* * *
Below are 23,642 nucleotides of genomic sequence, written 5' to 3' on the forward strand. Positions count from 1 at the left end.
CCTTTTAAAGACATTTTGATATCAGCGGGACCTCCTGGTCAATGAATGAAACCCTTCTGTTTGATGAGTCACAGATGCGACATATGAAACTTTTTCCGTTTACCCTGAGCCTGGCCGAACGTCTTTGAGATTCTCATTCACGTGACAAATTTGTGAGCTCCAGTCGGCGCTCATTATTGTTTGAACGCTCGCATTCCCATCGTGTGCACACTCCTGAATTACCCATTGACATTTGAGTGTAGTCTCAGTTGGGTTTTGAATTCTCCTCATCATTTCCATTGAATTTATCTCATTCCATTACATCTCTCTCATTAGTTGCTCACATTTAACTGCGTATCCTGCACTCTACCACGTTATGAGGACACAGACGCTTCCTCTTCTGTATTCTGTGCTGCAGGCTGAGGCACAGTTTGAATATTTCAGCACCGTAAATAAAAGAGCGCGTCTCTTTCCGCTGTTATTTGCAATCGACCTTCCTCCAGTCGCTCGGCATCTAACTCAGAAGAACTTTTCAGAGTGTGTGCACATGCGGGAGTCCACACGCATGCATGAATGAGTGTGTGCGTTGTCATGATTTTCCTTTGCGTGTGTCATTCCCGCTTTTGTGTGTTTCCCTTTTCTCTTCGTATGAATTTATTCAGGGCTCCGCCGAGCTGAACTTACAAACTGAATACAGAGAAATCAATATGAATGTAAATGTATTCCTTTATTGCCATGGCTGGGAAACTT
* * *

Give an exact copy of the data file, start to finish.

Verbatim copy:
Below are 23,642 nucleotides of genomic sequence, written 5' to 3' on the forward strand. Positions count from 1 at the left end.
CCTTTTAAAGACATTTTGATATCAGCGGGACCTCCTGGTCAATGAATGAAACCCTTCTGTTTGATGAGTCACAGATGCGACATATGAAACTTTTTCCGTTTACCCTGAGCCTGGCCGAACGTCTTTGAGATTCTCATTCACGTGACAAATTTGTGAGCTCCAGTCGGCGCTCATTATTGTTTGAACGCTCGCATTCCCATCGTGTGCACACTCCTGAATTACCCATTGACATTTGAGTGTAGTCTCAGTTGGGTTTTGAATTCTCCTCATCATTTCCATTGAATTTATCTCATTCCATTACATCTCTCTCATTAGTTGCTCACATTTAACTGCGTATCCTGCACTCTACCACGTTATGAGGACACAGACGCTTCCTCTTCTGTATTCTGTGCTGCAGGCTGAGGCACAGTTTGAATATTTCAGCACCGTAAATAAAAGAGCGCGTCTCTTTCCGCTGTTATTTGCAATCGACCTTCCTCCAGTCGCTCGGCATCTAACTCAGAAGAACTTTTCAGAGTGTGTGCACATGCGGGAGTCCACACGCATGCATGAATGAGTGTGTGCGTTGTCATGATTTTCCTTTGCGTGTGTCATTCCCGCTTTTGTGTGTTTCCCTTTTCTCTTCGTATGAATTTATTCAGGGCTCCGCCGAGCTGAACTTACAAACTGAATACAGAGAAATCAATATGAATGTAAATGTATTCCTTTATTGCCATGGCTGGGAAACTT